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How The Morality Of 'Star Trek' Could Help Today's Chaotic World

Maybe the world would be a better place if we were all Trekkies.

20/07/2016 11:00 PM AEST | Updated July 20, 2016 23:00

Could any of the issues plaguing the world today be partially solved if everyone took the time to binge-watch “Star Trek?” We’re not ruling it out as a possibility.

Karl Urban, who stars in “Star Trek Beyond” ― the third installment in the recent film franchise ― dropped by HuffPost Live to talk about the iconic show, it’s 50th anniversary, and why we need to follow the morals from the series now more so than ever.

“The central message of the film really is that we can achieve more together than we can alone,” said Urban, who plays Dr. Leonard “Bones” McCoy in the franchise. “I think that’s particularly pertinent in this day and age where you have Brexit, you have people talking about building walls, and there’s a lot of sort of division and fear out there.”

Gene Roddenberry’s original concept for the show focused on both a Western outer space adventure and a political agenda grounded in equality. The series touched on many social issues, including race relations, feminism and gender identity; themes that carried over into the film franchise.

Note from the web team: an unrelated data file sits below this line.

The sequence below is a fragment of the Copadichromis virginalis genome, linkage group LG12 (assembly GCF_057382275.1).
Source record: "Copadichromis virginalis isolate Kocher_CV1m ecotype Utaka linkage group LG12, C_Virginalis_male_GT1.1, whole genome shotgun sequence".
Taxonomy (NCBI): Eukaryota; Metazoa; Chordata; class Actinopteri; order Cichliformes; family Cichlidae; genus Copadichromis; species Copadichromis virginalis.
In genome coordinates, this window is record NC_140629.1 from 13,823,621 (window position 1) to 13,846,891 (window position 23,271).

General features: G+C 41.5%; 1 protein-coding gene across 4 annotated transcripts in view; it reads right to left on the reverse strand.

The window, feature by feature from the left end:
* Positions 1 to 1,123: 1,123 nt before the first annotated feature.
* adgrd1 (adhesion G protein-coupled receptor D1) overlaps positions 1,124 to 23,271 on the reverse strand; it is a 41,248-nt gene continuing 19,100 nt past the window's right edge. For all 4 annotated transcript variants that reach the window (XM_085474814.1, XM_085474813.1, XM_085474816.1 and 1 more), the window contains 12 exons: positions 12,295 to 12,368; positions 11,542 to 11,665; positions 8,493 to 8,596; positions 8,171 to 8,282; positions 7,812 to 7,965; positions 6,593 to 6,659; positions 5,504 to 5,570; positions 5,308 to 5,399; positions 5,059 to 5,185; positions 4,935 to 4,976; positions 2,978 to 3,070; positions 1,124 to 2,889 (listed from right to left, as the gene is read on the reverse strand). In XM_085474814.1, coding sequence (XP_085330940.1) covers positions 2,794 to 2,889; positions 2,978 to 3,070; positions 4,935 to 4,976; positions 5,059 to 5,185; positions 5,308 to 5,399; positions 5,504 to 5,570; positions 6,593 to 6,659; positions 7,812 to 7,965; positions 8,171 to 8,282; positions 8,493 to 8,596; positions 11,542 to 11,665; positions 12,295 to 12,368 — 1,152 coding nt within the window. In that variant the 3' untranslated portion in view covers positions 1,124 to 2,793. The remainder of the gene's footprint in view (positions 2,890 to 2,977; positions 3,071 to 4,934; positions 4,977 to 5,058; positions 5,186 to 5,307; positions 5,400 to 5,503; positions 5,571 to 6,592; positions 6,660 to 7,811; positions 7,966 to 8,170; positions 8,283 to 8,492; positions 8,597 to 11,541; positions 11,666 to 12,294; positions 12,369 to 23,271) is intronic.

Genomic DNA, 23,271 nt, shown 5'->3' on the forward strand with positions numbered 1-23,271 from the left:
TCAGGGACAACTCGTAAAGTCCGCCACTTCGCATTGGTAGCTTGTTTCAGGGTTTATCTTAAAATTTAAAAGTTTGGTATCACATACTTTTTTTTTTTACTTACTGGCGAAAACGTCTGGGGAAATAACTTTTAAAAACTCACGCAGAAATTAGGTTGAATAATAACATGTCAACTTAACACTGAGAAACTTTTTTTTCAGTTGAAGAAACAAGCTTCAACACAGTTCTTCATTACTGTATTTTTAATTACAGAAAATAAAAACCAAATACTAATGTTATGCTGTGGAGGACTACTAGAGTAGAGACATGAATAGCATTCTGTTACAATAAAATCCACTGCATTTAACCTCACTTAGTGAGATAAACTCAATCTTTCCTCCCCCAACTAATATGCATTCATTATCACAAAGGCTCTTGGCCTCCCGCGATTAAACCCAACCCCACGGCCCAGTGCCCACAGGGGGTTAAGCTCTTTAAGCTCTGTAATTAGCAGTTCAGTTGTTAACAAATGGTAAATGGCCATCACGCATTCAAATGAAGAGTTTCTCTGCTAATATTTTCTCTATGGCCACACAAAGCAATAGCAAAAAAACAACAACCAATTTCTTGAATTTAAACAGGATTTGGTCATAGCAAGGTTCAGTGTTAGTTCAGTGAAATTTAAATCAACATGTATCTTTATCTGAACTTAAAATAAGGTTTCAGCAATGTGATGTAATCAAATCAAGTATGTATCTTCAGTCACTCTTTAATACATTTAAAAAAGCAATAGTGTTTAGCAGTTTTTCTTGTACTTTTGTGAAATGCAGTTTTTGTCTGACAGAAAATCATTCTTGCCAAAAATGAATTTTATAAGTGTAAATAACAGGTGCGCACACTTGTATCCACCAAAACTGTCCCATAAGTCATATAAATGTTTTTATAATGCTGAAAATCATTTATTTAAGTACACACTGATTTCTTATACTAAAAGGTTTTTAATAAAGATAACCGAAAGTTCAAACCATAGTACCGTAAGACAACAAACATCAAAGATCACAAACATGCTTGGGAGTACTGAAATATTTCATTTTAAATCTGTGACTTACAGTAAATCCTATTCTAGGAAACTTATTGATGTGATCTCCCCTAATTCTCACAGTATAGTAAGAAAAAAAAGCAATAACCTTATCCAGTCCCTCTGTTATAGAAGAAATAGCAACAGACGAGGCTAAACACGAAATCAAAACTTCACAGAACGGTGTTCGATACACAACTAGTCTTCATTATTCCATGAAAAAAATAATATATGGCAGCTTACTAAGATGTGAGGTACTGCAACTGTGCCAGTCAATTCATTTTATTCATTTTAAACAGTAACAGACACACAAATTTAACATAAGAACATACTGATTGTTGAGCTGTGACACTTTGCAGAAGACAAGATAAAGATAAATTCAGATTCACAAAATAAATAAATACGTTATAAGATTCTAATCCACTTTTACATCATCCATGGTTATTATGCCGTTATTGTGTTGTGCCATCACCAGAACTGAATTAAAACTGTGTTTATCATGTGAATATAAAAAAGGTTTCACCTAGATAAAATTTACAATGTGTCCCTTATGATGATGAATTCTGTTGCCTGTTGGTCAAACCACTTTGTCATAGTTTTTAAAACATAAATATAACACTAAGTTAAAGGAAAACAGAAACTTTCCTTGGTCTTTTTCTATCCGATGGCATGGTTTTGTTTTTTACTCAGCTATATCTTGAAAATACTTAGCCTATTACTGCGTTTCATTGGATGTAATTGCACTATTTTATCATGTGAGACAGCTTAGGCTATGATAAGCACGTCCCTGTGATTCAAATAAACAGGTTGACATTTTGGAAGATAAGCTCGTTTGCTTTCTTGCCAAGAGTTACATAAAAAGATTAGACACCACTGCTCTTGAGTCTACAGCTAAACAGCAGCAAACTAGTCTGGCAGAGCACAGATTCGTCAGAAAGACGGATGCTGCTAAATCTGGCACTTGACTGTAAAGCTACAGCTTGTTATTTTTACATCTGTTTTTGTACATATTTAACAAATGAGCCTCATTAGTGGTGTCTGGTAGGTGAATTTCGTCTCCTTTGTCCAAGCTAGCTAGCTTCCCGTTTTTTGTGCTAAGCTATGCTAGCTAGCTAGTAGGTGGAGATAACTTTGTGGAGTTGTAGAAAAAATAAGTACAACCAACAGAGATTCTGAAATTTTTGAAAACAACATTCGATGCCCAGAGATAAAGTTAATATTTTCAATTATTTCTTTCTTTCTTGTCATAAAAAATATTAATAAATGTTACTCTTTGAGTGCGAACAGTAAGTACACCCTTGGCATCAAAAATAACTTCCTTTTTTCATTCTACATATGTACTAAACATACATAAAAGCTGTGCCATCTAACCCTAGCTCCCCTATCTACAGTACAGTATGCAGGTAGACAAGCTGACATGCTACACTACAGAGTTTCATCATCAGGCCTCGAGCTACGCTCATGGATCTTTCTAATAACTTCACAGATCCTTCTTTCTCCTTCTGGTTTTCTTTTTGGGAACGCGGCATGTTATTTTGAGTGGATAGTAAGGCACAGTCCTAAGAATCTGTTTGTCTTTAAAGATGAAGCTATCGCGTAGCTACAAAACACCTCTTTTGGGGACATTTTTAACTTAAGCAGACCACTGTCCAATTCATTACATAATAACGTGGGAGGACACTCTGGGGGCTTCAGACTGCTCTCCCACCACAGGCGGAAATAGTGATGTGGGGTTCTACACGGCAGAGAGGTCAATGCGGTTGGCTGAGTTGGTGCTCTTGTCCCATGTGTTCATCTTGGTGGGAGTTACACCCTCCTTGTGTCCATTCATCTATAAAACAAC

For example, the episode “The Outcast” took a look at gender and sexual identity when the crew came in contact with a race that had no assigned gender. The episode was intended to draw attention to the discussion of LGBT rights, a topic still considered taboo in mainstream culture. “Star Trek Beyond” will feature the franchise’s first openly gay character, a move that producer J.J. Abrams said Roddenberry would have applauded.

“One of the many things I admire about [Roddenberry] was … how he was so about inclusivity, and I can’t imagine that he would not have wanted one of these characters, if he had been allowed ― which, of course, he would never have been allowed to in that era ― [to] have them be gay,” Abrams told HuffPost in a recent interview.

Urban expanded on that idea of inclusivity. “Obviously, with what’s happening in Europe, the continuing rise of extremist violence, and the rise of certain political agendas that may be more aligned to dividing people than bringing them together, the very spirit of what Roddenberry created is more relevant than ever,” said Urban. “It’s about being together, it’s about being unified, it’s about not persecuting anybody for their race, their religion, their sexuality. It sort of offers a very hopeful vision of the future.”

Netflix recently announced it will begin streaming the series in its entirety in 188 countries around the world, bringing the “Trekkie” message of peace and unity to more viewers than ever.

Perhaps a viewing of “Star Trek Beyond” should be mandatory at the Republican National Convention ...

See the entire interview with Urban below and catch “Star Trek Beyond” in theaters everywhere Friday.

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